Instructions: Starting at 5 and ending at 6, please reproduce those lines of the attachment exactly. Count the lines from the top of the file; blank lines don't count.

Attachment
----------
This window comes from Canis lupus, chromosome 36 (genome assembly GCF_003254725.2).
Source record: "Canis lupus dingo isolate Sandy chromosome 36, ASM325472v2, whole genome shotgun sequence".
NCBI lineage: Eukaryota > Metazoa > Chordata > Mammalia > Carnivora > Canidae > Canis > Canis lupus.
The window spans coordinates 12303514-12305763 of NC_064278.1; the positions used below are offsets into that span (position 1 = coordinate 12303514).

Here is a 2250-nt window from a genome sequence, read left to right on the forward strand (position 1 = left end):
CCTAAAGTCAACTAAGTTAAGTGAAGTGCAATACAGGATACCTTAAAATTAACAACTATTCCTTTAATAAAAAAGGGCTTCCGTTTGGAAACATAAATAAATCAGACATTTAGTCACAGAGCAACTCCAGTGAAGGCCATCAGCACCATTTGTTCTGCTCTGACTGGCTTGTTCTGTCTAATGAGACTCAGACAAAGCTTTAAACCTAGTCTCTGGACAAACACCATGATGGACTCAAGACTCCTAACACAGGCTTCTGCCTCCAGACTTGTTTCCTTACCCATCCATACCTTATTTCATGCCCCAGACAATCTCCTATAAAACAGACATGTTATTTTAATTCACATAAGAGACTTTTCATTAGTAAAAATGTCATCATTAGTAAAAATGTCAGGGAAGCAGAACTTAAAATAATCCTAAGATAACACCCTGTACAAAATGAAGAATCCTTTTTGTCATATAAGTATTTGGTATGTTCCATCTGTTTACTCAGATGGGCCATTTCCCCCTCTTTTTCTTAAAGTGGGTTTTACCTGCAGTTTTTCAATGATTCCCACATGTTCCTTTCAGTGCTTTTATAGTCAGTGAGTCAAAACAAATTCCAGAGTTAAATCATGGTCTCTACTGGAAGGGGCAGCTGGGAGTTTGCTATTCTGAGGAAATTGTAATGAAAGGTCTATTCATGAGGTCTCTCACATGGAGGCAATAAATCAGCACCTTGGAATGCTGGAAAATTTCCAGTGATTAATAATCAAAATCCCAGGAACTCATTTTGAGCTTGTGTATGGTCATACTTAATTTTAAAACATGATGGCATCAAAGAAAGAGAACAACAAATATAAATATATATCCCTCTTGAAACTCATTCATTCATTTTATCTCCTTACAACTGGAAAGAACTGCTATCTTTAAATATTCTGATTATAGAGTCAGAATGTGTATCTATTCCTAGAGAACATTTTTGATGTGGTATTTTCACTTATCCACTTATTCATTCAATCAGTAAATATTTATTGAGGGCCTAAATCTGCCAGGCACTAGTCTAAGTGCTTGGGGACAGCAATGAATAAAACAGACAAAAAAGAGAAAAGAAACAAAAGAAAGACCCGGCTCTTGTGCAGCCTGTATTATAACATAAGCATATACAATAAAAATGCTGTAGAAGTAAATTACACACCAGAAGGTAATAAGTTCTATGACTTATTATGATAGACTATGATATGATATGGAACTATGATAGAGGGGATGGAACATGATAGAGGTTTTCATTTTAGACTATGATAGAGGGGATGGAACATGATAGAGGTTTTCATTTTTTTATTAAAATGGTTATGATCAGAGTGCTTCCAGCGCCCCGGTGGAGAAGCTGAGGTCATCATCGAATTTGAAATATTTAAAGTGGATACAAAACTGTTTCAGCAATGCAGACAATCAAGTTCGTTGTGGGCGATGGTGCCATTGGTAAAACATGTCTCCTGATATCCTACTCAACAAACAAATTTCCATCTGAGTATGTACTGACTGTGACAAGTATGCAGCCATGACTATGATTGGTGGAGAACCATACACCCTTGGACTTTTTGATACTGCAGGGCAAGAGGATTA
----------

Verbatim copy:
Here is a 2250-nt window from a genome sequence, read left to right on the forward strand (position 1 = left end):
CCTAAAGTCAACTAAGTTAAGTGAAGTGCAATACAGGATACCTTAAAATTAACAACTATTCCTTTAATAAAAAAGGGCTTCCGTTTGGAAACATAAATAAATCAGACATTTAGTCACAGAGCAACTCCAGTGAAGGCCATCAGCACCATTTGTTCTGCTCTGACTGGCTTGTTCTGTCTAATGAGACTCAGACAAAGCTTTAAACCTAGTCTCTGGACAAACACCATGATGGACTCAAGACTCCTAACACAGGCTTCTGCCTCCAGACTTGTTTCCTTACCCATCCATACCTTATTTCATGCCCCAGACAATCTCCTATAAAACAGACATGTTATTTTAATTCACATAAGAGACTTTTCATTAGTAAAAATGTCATCATTAGTAAAAATGTCAGGGAAGCAGAACTTAAAATAATCCTAAGATAACACCCTGTACAAAATGAAGAATCCTTTTTGTCATATAAGTATTTGGTATGTTCCATCTGTTTACTCAGATGGGCCATTTCCCCCTCTTTTTCTTAAAGTGGGTTTTACCTGCAGTTTTTCAATGATTCCCACATGTTCCTTTCAGTGCTTTTATAGTCAGTGAGTCAAAACAAATTCCAGAGTTAAATCATGGTCTCTACTGGAAGGGGCAGCTGGGAGTTTGCTATTCTGAGGAAATTGTAATGAAAGGTCTATTCATGAGGTCTCTCACATGGAGGCAATAAATCAGCACCTTGGAATGCTGGAAAATTTCCAGTGATTAATAATCAAAATCCCAGGAACTCATTTTGAGCTTGTGTATGGTCATACTTAATTTTAAAACATGATGGCATCAAAGAAAGAGAACAACAAATATAAATATATATCCCTCTTGAAACTCATTCATTCATTTTATCTCCTTACAACTGGAAAGAACTGCTATCTTTAAATATTCTGATTATAGAGTCAGAATGTGTATCTATTCCTAGAGAACATTTTTGATGTGGTATTTTCACTTATCCACTTATTCATTCAATCAGTAAATATTTATTGAGGGCCTAAATCTGCCAGGCACTAGTCTAAGTGCTTGGGGACAGCAATGAATAAAACAGACAAAAAAGAGAAAAGAAACAAAAGAAAGACCCGGCTCTTGTGCAGCCTGTATTATAACATAAGCATATACAATAAAAATGCTGTAGAAGTAAATTACACACCAGAAGGTAATAAGTTCTATGACTTATTATGATAGACTATGATATGATATGGAACTATGATAGAGGGGATGGAACATGATAGAGGTTTTCATTTTAGACTATGATAGAGGGGATGGAACATGATAGAGGTTTTCATTTTTTTATTAAAATGGTTATGATCAGAGTGCTTCCAGCGCCCCGGTGGAGAAGCTGAGGTCATCATCGAATTTGAAATATTTAAAGTGGATACAAAACTGTTTCAGCAATGCAGACAATCAAGTTCGTTGTGGGCGATGGTGCCATTGGTAAAACATGTCTCCTGATATCCTACTCAACAAACAAATTTCCATCTGAGTATGTACTGACTGTGACAAGTATGCAGCCATGACTATGATTGGTGGAGAACCATACACCCTTGGACTTTTTGATACTGCAGGGCAAGAGGATTA